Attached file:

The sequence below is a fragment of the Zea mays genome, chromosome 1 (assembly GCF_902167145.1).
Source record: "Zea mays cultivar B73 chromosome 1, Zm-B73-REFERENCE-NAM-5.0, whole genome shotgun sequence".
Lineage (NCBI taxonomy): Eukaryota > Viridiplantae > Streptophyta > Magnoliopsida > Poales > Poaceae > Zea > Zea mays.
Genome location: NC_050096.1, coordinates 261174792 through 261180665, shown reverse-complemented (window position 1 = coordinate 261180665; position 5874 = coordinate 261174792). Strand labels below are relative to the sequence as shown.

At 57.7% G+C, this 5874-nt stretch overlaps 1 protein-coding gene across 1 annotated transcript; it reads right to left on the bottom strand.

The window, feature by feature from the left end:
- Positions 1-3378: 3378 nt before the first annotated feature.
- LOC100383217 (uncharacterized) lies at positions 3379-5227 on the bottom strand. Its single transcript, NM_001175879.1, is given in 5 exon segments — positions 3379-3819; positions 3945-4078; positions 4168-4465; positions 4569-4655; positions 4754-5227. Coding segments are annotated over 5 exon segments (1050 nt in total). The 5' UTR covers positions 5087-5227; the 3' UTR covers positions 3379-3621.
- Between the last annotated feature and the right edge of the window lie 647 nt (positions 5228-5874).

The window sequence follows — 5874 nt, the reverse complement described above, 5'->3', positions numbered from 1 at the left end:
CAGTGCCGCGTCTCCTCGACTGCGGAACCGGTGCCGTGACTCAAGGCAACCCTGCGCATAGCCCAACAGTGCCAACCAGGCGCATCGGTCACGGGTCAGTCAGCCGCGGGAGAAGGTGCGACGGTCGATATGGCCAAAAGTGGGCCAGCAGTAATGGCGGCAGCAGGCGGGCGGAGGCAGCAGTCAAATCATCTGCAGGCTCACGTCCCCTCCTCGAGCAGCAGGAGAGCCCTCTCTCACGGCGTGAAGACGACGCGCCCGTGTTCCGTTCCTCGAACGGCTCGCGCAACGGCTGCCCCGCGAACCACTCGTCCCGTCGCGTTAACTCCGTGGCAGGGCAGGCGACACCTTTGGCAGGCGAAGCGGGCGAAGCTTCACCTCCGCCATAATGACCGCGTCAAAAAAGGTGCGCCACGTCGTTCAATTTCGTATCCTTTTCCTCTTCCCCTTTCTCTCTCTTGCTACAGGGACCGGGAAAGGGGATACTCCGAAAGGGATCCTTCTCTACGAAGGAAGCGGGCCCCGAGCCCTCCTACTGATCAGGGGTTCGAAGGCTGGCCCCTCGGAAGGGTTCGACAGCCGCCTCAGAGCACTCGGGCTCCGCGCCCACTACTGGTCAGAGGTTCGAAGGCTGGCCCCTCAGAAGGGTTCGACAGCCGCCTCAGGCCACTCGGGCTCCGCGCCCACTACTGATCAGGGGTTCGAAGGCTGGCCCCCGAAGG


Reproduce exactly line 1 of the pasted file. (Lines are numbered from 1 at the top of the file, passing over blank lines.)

The sequence below is a fragment of the Zea mays genome, chromosome 1 (assembly GCF_902167145.1).